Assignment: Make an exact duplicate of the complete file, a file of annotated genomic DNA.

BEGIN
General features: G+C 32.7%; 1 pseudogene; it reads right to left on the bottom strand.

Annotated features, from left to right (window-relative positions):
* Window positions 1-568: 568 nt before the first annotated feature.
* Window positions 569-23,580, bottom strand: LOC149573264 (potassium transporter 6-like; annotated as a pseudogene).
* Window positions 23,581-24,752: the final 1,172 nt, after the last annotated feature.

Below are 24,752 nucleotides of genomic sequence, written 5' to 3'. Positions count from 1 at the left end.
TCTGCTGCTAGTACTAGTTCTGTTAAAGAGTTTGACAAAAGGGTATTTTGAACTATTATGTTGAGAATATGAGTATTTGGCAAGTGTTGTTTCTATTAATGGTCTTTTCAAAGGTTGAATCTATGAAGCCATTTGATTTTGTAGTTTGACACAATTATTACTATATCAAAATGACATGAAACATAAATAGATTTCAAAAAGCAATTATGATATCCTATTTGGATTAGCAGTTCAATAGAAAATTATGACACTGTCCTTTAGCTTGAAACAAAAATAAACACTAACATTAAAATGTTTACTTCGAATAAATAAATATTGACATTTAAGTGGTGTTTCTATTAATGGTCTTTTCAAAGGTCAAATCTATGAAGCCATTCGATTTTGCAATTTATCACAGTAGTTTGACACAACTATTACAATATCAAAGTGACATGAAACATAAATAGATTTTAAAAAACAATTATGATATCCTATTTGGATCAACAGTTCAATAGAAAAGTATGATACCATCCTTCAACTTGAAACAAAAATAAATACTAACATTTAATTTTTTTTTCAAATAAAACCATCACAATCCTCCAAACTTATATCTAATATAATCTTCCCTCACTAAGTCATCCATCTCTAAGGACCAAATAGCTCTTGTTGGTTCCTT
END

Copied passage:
General features: G+C 32.7%; 1 pseudogene; it reads right to left on the bottom strand.

Annotated features, from left to right (window-relative positions):
* Window positions 1-568: 568 nt before the first annotated feature.
* Window positions 569-23,580, bottom strand: LOC149573264 (potassium transporter 6-like; annotated as a pseudogene).
* Window positions 23,581-24,752: the final 1,172 nt, after the last annotated feature.

Below are 24,752 nucleotides of genomic sequence, written 5' to 3'. Positions count from 1 at the left end.
TCTGCTGCTAGTACTAGTTCTGTTAAAGAGTTTGACAAAAGGGTATTTTGAACTATTATGTTGAGAATATGAGTATTTGGCAAGTGTTGTTTCTATTAATGGTCTTTTCAAAGGTTGAATCTATGAAGCCATTTGATTTTGTAGTTTGACACAATTATTACTATATCAAAATGACATGAAACATAAATAGATTTCAAAAAGCAATTATGATATCCTATTTGGATTAGCAGTTCAATAGAAAATTATGACACTGTCCTTTAGCTTGAAACAAAAATAAACACTAACATTAAAATGTTTACTTCGAATAAATAAATATTGACATTTAAGTGGTGTTTCTATTAATGGTCTTTTCAAAGGTCAAATCTATGAAGCCATTCGATTTTGCAATTTATCACAGTAGTTTGACACAACTATTACAATATCAAAGTGACATGAAACATAAATAGATTTTAAAAAACAATTATGATATCCTATTTGGATCAACAGTTCAATAGAAAAGTATGATACCATCCTTCAACTTGAAACAAAAATAAATACTAACATTTAATTTTTTTTTCAAATAAAACCATCACAATCCTCCAAACTTATATCTAATATAATCTTCCCTCACTAAGTCATCCATCTCTAAGGACCAAATAGCTCTTGTTGGTTCCTT